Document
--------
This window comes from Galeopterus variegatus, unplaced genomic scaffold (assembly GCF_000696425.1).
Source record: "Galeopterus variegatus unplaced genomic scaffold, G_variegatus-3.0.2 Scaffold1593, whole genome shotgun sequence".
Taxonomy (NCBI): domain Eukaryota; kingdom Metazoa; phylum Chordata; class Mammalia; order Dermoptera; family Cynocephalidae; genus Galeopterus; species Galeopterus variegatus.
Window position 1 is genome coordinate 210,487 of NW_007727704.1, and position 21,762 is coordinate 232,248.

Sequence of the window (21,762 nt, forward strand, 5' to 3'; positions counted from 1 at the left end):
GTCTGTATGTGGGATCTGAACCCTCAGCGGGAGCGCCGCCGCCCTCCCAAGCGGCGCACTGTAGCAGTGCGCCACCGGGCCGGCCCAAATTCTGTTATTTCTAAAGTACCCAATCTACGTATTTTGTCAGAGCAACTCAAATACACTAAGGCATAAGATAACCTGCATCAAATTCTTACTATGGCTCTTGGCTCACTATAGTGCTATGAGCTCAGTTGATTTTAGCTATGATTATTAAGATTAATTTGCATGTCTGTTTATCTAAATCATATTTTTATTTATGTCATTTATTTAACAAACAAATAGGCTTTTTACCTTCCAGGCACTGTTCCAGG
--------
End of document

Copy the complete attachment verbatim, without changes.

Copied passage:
This window comes from Galeopterus variegatus, unplaced genomic scaffold (assembly GCF_000696425.1).
Source record: "Galeopterus variegatus unplaced genomic scaffold, G_variegatus-3.0.2 Scaffold1593, whole genome shotgun sequence".
Taxonomy (NCBI): domain Eukaryota; kingdom Metazoa; phylum Chordata; class Mammalia; order Dermoptera; family Cynocephalidae; genus Galeopterus; species Galeopterus variegatus.
Window position 1 is genome coordinate 210,487 of NW_007727704.1, and position 21,762 is coordinate 232,248.

Sequence of the window (21,762 nt, forward strand, 5' to 3'; positions counted from 1 at the left end):
GTCTGTATGTGGGATCTGAACCCTCAGCGGGAGCGCCGCCGCCCTCCCAAGCGGCGCACTGTAGCAGTGCGCCACCGGGCCGGCCCAAATTCTGTTATTTCTAAAGTACCCAATCTACGTATTTTGTCAGAGCAACTCAAATACACTAAGGCATAAGATAACCTGCATCAAATTCTTACTATGGCTCTTGGCTCACTATAGTGCTATGAGCTCAGTTGATTTTAGCTATGATTATTAAGATTAATTTGCATGTCTGTTTATCTAAATCATATTTTTATTTATGTCATTTATTTAACAAACAAATAGGCTTTTTACCTTCCAGGCACTGTTCCAGG